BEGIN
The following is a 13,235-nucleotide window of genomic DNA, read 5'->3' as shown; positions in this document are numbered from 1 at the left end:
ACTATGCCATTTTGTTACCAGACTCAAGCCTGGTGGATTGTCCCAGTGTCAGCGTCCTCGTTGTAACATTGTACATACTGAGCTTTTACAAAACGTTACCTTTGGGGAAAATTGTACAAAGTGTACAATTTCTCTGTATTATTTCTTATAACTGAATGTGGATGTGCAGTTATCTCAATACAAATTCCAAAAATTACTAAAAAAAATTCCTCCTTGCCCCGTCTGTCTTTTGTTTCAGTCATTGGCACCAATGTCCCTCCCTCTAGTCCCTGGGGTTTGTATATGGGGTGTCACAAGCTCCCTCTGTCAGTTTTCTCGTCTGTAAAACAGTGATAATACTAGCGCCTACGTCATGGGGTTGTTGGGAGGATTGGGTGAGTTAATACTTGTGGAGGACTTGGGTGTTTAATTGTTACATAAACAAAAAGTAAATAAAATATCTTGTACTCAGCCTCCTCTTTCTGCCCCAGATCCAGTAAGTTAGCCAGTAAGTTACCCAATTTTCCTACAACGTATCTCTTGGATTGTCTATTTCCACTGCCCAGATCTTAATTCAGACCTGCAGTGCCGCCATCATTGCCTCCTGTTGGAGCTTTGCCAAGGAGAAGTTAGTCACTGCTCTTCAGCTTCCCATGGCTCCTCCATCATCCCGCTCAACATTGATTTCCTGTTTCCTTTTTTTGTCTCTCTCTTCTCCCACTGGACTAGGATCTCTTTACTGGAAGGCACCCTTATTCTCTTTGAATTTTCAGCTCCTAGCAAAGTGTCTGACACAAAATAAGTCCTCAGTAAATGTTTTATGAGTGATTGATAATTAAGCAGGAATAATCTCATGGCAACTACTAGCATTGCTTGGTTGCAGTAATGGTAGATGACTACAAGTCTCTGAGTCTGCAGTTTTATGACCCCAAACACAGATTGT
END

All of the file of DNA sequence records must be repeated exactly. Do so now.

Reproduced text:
The following is a 13,235-nucleotide window of genomic DNA, read 5'->3' as shown; positions in this document are numbered from 1 at the left end:
ACTATGCCATTTTGTTACCAGACTCAAGCCTGGTGGATTGTCCCAGTGTCAGCGTCCTCGTTGTAACATTGTACATACTGAGCTTTTACAAAACGTTACCTTTGGGGAAAATTGTACAAAGTGTACAATTTCTCTGTATTATTTCTTATAACTGAATGTGGATGTGCAGTTATCTCAATACAAATTCCAAAAATTACTAAAAAAAATTCCTCCTTGCCCCGTCTGTCTTTTGTTTCAGTCATTGGCACCAATGTCCCTCCCTCTAGTCCCTGGGGTTTGTATATGGGGTGTCACAAGCTCCCTCTGTCAGTTTTCTCGTCTGTAAAACAGTGATAATACTAGCGCCTACGTCATGGGGTTGTTGGGAGGATTGGGTGAGTTAATACTTGTGGAGGACTTGGGTGTTTAATTGTTACATAAACAAAAAGTAAATAAAATATCTTGTACTCAGCCTCCTCTTTCTGCCCCAGATCCAGTAAGTTAGCCAGTAAGTTACCCAATTTTCCTACAACGTATCTCTTGGATTGTCTATTTCCACTGCCCAGATCTTAATTCAGACCTGCAGTGCCGCCATCATTGCCTCCTGTTGGAGCTTTGCCAAGGAGAAGTTAGTCACTGCTCTTCAGCTTCCCATGGCTCCTCCATCATCCCGCTCAACATTGATTTCCTGTTTCCTTTTTTTGTCTCTCTCTTCTCCCACTGGACTAGGATCTCTTTACTGGAAGGCACCCTTATTCTCTTTGAATTTTCAGCTCCTAGCAAAGTGTCTGACACAAAATAAGTCCTCAGTAAATGTTTTATGAGTGATTGATAATTAAGCAGGAATAATCTCATGGCAACTACTAGCATTGCTTGGTTGCAGTAATGGTAGATGACTACAAGTCTCTGAGTCTGCAGTTTTATGACCCCAAACACAGATTGT